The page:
For the Jews of Medieval Europe, the Bible’s Characters Were Everywhere

July 15 2022

As with her previous works of scholarship, Elisheva Baumgarten’s Biblical Women and Jewish Daily Life in the Middle Ages seeks to paint a picture of what she terms “quotidian piety”—the sorts of religious acts and sensibilities that were not the focus of the rabbis and poets who created most of the written record of this era, but informed much of everyday Jewish life. Eve Krakowski writes in her review:

The Bible’s characters were everywhere in Ashkenaz, [i.e., Germany and northern France]. Jews remembered them whenever they prayed, when they attended births and weddings, when they opened the illuminated haggadot they read at Passover; their names were in the amulets they used to ward off harm.

They also identified the Bible’s men and women with themselves. . . . Hebrew tombstones from Germany likewise connect the more ordinary medieval Jews who lie beneath them to biblical figures: “May she be joined to the mothers (imahot) in the garden of Eden”; “Like Deborah the wife of Lapidah [sic], her names were known at the gates.” The Bible’s stories are so ubiquitous in this material that Jews in Ashkenaz must have recalled them in other contexts too: in oral tales, teachings, and patterns of speech that left no textual traces.

Most Jewish women in Ashkenaz could not parse the Hebrew Bible’s text, let alone the Talmud’s. But they did know who Eve and the matriarchs were. Men cherished Eve and the matriarchs, too, and often in the same ways. Commonplace piety transcended both gender and the popular-elite dichotomy. It was not a separate form of Judaism but something more diffuse: the basic assumptions about God, the cosmos, and their own behavior that most Jews in a given region shared, no matter how much else they knew.

The Hebrew Bible mattered to all medieval Jews, no matter where they lived. But it’s no coincidence that biblical characters acquired such power in Ashkenaz, among Jews whose Christian neighbors shared the same stories. . . . Jews in medieval Worms, Paris, Cologne, and other northern European cities lived among, and constantly interacted with, Christians.

Subscribe to Mosaic

Welcome to Mosaic

Subscribe now to get unlimited access to the best of Jewish thought and culture

Subscribe

Subscribe to Mosaic

Welcome to Mosaic

Subscribe now to get unlimited access to the best of Jewish thought and culture

Subscribe

Read more at Jewish Review of Books

More about: Ashkenazi Jewry, Judaism, Medieval Jewry, Women in Judaism

 

UN Peacekeepers in Lebanon Risk Their Lives, but Still May Do More Harm Than Good

Jan. 27 2023

Last month an Irish member of the UN Interim Force in Lebanon (UNIFIL) was killed by Hizballah guerrillas who opened fire on his vehicle. To David Schenker, it is likely the peacekeeper was “assassinated” to send “a clear message of Hizballah’s growing hostility toward UNIFIL.” The peacekeeping force has had a presence in south Lebanon since 1978, serving first to maintain calm between Israel and the PLO, and later between Israel and Hizballah. But, Schenker explains, it seems to be accomplishing little in that regard:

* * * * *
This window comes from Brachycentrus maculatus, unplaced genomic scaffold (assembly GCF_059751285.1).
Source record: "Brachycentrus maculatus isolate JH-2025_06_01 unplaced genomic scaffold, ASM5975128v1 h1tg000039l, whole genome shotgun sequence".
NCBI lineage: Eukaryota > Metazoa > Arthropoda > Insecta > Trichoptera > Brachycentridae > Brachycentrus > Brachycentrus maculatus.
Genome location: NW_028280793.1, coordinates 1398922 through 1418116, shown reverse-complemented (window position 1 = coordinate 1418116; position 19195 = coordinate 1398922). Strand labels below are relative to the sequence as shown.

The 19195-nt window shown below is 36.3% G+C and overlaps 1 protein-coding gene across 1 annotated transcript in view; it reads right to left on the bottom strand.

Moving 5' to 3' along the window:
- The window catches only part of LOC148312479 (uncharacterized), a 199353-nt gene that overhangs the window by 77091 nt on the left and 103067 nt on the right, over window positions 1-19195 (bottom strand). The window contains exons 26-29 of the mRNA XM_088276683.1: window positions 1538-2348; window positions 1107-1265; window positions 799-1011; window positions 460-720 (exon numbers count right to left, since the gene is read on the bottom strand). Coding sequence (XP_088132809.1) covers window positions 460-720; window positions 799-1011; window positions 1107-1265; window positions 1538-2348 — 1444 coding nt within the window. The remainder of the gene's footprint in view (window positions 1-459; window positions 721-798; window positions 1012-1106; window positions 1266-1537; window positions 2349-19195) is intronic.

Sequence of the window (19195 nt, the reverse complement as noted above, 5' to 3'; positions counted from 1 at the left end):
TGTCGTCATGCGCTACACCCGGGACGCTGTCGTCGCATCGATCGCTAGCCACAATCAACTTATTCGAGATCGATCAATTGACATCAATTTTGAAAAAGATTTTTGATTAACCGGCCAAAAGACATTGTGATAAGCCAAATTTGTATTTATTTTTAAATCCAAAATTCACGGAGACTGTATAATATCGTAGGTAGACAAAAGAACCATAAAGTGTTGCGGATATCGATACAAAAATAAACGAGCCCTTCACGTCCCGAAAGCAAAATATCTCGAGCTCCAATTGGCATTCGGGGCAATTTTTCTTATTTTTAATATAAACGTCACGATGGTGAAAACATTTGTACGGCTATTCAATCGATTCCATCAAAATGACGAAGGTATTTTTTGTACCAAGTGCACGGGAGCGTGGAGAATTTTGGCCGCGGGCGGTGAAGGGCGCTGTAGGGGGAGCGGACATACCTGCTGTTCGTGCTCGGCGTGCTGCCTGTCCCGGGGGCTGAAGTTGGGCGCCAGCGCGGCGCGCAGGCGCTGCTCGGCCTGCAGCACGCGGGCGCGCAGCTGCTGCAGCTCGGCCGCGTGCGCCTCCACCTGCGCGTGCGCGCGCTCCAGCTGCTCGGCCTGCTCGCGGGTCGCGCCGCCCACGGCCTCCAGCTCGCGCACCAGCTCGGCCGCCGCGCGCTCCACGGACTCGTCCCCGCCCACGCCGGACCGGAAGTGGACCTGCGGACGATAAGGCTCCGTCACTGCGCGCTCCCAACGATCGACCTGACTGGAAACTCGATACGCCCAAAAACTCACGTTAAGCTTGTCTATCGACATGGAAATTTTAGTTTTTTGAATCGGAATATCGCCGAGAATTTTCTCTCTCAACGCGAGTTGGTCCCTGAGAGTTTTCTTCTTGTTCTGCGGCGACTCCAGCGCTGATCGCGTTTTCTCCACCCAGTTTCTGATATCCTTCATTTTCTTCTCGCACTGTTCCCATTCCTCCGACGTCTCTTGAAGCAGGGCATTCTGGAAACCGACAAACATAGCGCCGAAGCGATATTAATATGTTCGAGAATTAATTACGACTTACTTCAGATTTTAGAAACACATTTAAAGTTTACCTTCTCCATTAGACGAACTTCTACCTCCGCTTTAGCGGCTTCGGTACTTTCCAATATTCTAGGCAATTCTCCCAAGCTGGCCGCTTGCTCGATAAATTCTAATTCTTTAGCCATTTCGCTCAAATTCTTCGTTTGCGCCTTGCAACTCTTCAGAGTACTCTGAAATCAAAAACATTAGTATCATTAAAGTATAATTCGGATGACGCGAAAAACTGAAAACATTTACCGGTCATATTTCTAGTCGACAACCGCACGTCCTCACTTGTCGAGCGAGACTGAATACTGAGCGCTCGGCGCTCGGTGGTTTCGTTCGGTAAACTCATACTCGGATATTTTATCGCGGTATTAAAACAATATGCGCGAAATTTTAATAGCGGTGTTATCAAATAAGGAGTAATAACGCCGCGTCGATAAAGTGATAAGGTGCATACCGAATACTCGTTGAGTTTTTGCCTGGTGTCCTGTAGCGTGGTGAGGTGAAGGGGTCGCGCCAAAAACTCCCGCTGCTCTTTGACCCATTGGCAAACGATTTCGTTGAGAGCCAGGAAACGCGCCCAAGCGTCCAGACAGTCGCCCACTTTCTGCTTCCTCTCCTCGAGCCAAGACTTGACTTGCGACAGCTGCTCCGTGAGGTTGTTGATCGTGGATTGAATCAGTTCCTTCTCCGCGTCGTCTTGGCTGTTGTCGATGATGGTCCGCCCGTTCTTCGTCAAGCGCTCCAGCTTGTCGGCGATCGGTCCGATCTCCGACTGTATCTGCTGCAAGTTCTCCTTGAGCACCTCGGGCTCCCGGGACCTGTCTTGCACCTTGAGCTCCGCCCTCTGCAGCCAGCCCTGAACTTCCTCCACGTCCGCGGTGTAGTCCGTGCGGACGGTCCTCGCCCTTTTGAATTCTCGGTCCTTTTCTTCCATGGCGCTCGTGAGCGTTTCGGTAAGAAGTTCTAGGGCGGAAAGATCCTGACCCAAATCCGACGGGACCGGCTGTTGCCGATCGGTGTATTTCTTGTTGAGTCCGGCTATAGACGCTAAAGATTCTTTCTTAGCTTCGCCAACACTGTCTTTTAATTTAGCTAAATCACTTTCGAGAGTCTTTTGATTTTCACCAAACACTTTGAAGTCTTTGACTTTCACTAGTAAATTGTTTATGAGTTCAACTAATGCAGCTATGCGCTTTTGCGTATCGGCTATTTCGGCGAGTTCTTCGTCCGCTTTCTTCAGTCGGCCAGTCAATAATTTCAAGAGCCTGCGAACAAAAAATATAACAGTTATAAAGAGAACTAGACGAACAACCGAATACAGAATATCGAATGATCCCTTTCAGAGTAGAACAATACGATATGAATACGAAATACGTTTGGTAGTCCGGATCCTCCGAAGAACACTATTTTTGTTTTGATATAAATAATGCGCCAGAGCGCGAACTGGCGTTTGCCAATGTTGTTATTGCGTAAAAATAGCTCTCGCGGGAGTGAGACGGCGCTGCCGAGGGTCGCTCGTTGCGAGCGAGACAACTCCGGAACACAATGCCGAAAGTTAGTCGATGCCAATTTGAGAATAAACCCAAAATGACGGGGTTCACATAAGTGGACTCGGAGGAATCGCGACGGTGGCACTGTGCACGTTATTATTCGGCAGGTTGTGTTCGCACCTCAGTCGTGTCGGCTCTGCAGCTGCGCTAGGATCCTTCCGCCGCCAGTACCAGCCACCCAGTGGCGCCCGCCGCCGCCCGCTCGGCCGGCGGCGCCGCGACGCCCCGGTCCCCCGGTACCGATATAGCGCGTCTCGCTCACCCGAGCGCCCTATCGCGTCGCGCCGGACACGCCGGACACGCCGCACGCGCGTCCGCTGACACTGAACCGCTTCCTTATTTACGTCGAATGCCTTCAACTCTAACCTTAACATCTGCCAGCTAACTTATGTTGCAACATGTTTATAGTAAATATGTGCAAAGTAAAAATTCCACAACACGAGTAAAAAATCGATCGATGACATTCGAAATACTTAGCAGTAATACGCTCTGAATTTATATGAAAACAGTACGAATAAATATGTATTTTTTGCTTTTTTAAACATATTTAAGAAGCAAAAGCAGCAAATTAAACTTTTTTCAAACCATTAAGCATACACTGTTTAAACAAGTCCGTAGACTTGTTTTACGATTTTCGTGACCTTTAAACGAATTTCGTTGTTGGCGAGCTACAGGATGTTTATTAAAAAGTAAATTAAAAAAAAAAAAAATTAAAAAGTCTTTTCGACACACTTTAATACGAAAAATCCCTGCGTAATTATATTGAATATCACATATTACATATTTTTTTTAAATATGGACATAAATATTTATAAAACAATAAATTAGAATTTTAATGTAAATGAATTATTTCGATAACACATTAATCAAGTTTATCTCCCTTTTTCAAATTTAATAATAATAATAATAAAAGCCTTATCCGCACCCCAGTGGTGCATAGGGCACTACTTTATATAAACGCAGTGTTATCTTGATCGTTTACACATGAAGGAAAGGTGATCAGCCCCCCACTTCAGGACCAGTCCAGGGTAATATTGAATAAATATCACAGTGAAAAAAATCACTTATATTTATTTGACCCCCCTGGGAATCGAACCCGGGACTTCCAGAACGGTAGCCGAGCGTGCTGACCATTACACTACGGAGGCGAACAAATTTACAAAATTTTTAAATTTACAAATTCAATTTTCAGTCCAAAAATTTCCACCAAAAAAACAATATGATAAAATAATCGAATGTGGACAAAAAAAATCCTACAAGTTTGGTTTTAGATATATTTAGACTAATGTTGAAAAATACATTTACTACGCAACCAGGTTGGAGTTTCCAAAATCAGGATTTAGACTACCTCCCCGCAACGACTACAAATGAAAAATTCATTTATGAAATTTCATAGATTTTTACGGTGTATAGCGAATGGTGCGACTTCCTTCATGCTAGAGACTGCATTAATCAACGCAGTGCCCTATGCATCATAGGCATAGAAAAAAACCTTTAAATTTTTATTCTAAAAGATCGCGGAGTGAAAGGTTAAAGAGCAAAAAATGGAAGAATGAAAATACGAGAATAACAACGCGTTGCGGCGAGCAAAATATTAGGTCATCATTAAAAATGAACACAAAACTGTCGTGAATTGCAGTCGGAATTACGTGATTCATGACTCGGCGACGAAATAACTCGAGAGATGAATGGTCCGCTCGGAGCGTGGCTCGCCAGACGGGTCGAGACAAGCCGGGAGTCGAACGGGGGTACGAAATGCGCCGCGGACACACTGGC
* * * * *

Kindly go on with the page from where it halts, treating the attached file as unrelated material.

In its biannual reports to the Security Council, UNIFIL openly concedes its failure to interdict weapons destined for Hizballah. While the contingent acknowledges allegations of “arms transfers to non-state actors” in Lebanon, i.e., Hizballah, UNIFIL says it’s “not in a position to substantiate” them. Given how ubiquitous UN peacekeepers are in the Hizballah heartland, this perennial failure to observe—let alone appropriate—even a single weapons delivery is a fair measure of the utter failure of UNIFIL’s mission. Regardless, Washington continues to pour hundreds of millions of dollars into this failed enterprise, and its local partner, the Lebanese Armed Forces.

Since 2006, UNIFIL patrols have periodically been subjected to Hizballah roadside bombs in what quickly proved to be a successful effort to discourage the organization proactively from executing its charge. In recent years, though, UN peacekeepers have increasingly been targeted by the terror organization that runs Lebanon, and which tightly controls the region that UNIFIL was set up to secure. The latest UN reports tell a harrowing story of a spike in the pattern of harassment and assaults on the force. . . .

Four decades on, UNIFIL’s mission has clearly become untenable. Not only is the organization ineffective, its deployment serves as a key driver of the economy in south Lebanon, employing and sustaining Hizballah’s supporters and constituents. At $500 million a year—$125 million of which is paid by Washington—the deployment is also expensive. Already, the force is in harm’s way, and during the inevitable next war between Israel and Hizballah, this 10,000-strong contingent will provide the militia with an impressive human shield.

Subscribe to Mosaic

Welcome to Mosaic

Subscribe now to get unlimited access to the best of Jewish thought and culture

Subscribe

Subscribe to Mosaic

Welcome to Mosaic

Subscribe now to get unlimited access to the best of Jewish thought and culture

Subscribe

Read more at Tablet

More about: Hizballah, Lebanon, Peacekeepers, U.S. Foreign policy